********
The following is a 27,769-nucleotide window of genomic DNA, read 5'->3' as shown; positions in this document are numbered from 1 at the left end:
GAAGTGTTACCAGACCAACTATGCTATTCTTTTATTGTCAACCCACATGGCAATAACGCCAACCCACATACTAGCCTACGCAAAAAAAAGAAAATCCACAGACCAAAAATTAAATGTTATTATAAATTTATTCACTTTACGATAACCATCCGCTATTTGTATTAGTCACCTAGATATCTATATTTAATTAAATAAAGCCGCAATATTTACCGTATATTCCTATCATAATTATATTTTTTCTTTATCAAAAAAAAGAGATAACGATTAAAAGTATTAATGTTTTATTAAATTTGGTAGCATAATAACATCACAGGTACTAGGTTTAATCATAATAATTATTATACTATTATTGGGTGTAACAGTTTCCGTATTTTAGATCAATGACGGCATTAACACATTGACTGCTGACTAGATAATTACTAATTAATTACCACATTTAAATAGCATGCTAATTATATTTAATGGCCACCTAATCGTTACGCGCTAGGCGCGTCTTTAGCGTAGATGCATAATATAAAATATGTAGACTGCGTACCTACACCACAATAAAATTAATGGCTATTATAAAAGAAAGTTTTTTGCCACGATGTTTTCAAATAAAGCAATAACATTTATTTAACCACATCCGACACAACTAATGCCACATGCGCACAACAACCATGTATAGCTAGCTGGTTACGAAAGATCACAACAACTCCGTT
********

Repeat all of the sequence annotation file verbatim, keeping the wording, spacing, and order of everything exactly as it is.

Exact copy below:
The following is a 27,769-nucleotide window of genomic DNA, read 5'->3' as shown; positions in this document are numbered from 1 at the left end:
GAAGTGTTACCAGACCAACTATGCTATTCTTTTATTGTCAACCCACATGGCAATAACGCCAACCCACATACTAGCCTACGCAAAAAAAAGAAAATCCACAGACCAAAAATTAAATGTTATTATAAATTTATTCACTTTACGATAACCATCCGCTATTTGTATTAGTCACCTAGATATCTATATTTAATTAAATAAAGCCGCAATATTTACCGTATATTCCTATCATAATTATATTTTTTCTTTATCAAAAAAAAGAGATAACGATTAAAAGTATTAATGTTTTATTAAATTTGGTAGCATAATAACATCACAGGTACTAGGTTTAATCATAATAATTATTATACTATTATTGGGTGTAACAGTTTCCGTATTTTAGATCAATGACGGCATTAACACATTGACTGCTGACTAGATAATTACTAATTAATTACCACATTTAAATAGCATGCTAATTATATTTAATGGCCACCTAATCGTTACGCGCTAGGCGCGTCTTTAGCGTAGATGCATAATATAAAATATGTAGACTGCGTACCTACACCACAATAAAATTAATGGCTATTATAAAAGAAAGTTTTTTGCCACGATGTTTTCAAATAAAGCAATAACATTTATTTAACCACATCCGACACAACTAATGCCACATGCGCACAACAACCATGTATAGCTAGCTGGTTACGAAAGATCACAACAACTCCGTT